However, Science and Technology Minister Mmamoloko Kubayi-Ngubane said this week that while she would like the community service to be compulsory, it was not. Scelo Bhengu, president of Education Union of SA, did not welcome the idea.
He said the government was oppressing black people as it was aware that the education sector was dominated by black people and this was no different to outsourcing. Bhengu argued that the students would not be sufficiently equipped with skills to handle schoolchildren, and that being a teacher was also being a parent to them.
He said: “It hurts people who have studied for four years to get their (teaching) degrees.” It also limited the chances of people who studied for a Bachelor of Education degree who generally have limited employment opportunities outside of the education field. Bhengu said this was unlike maths and science students who had more options available.
He said that the education costs for many graduates were paid by grandparents or parents who were struggling to make ends meet. Bhengu said the government had no idea what was happening on the ground regarding the challenges facing the students.
Allen Thompson, deputy president of the National Teachers’ Union, said through government-sponsored Funza Lushaka bursaries, there were a number of people who graduated with maths and science as subjects. He said these graduates ended up working in grocery stores because of the lack of job opportunities.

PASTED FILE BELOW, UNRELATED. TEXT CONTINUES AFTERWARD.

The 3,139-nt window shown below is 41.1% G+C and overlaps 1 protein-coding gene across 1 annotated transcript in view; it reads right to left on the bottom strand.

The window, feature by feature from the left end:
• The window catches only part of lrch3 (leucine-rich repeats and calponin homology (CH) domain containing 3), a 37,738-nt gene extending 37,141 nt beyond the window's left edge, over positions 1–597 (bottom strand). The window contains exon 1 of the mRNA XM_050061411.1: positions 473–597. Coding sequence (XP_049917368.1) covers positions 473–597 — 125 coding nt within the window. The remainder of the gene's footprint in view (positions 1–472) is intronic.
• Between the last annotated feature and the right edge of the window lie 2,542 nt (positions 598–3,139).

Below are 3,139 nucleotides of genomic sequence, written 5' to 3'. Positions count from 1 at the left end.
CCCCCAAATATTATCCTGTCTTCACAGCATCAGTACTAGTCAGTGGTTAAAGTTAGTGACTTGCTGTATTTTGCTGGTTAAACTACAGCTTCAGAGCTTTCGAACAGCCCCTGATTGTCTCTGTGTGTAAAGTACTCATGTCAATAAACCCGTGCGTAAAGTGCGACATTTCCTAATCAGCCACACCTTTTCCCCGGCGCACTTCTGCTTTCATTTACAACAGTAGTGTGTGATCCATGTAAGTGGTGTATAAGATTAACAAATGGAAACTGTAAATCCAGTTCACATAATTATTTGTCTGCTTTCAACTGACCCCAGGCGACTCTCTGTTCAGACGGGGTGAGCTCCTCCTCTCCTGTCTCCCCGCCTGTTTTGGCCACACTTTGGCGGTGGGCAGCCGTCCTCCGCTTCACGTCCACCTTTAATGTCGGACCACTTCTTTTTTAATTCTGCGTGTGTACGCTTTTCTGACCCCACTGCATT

The union was not against the idea, but graduates who studied towards their Bachelor of Education degrees needed to be prioritised, before maths and science students from fields outside education were taken in.
Nomusa Cembi, the SA Democratic Teachers’ Union media liaison officer, said they understood that the draft bill was for maths and science students to be additional teachers to those who would be employed by schools.
She called for more discussions between all stakeholders which included the Department of Science and Technology and the SA Council of Educators. Kubayi-Ngubane said unions did not understand the draft paper.
She said this proposal was for maths and science graduates who were completing their Master’s and doctoral studies, and community service would not be compulsory. “It would actually be outreach programmes and would not interfere with the work of the Department of Basic Education,” Kubayi-Ngubane said.
She said: “South Africans need to give back to communities. Communities are what made us who we are.” Kubayi-Ngubane said people were focusing on one line in a paper that dealt with the bigger issue of making science and technology the economic driver of the country.
She said the current paper had been presented to cabinet ministers for comment.